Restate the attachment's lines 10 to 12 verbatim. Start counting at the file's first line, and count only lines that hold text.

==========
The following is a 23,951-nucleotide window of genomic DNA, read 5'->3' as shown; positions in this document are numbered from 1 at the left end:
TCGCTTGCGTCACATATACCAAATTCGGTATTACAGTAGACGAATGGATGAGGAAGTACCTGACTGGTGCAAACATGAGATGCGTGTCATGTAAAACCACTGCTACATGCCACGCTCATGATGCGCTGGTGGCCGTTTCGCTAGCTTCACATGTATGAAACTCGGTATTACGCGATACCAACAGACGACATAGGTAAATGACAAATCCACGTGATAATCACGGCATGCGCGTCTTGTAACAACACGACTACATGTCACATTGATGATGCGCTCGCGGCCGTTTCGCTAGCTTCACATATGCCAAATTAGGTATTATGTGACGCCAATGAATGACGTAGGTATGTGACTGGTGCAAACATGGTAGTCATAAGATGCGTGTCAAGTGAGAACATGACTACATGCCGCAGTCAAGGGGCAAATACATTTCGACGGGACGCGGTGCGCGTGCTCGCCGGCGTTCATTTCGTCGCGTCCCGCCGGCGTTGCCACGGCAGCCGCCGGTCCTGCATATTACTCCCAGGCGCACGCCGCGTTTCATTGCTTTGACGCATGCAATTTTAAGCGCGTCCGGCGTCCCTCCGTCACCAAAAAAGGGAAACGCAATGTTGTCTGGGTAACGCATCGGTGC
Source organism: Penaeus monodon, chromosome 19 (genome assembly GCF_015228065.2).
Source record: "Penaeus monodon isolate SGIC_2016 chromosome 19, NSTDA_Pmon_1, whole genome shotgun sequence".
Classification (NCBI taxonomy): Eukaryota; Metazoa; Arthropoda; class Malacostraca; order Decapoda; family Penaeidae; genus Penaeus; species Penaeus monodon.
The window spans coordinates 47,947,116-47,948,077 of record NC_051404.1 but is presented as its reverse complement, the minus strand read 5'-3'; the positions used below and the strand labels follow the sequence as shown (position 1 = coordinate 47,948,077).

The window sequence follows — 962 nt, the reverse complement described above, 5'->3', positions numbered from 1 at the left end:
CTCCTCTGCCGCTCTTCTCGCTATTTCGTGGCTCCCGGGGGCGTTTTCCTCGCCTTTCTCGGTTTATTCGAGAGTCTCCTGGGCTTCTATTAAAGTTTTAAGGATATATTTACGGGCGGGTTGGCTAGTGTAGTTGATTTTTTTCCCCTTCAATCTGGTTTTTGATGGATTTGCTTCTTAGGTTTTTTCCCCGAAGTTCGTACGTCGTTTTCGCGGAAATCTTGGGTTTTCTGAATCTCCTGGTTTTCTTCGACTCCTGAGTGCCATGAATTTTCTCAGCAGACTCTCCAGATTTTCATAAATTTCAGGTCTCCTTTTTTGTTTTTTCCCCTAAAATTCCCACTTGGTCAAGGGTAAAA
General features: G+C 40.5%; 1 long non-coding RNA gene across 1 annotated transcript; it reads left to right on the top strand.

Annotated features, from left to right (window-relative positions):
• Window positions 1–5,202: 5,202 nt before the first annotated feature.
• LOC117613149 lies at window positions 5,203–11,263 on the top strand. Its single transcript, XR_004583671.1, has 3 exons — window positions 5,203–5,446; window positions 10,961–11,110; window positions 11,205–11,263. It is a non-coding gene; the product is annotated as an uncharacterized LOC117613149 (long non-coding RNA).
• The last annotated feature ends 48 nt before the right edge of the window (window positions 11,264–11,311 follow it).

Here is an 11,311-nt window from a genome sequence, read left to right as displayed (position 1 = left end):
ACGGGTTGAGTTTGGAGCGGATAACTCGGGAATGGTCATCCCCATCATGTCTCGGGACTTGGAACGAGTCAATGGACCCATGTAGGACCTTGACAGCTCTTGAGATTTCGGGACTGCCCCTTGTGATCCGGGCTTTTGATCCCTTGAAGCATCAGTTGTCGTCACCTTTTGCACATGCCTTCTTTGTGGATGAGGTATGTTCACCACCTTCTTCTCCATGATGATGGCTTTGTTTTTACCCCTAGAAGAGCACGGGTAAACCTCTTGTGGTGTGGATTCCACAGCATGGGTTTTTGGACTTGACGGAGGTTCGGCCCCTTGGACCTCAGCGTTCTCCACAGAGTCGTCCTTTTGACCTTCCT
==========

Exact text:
Annotated features, from left to right (window-relative positions):
• Window positions 1–5,202: 5,202 nt before the first annotated feature.
• LOC117613149 lies at window positions 5,203–11,263 on the top strand. Its single transcript, XR_004583671.1, has 3 exons — window positions 5,203–5,446; window positions 10,961–11,110; window positions 11,205–11,263. It is a non-coding gene; the product is annotated as an uncharacterized LOC117613149 (long non-coding RNA).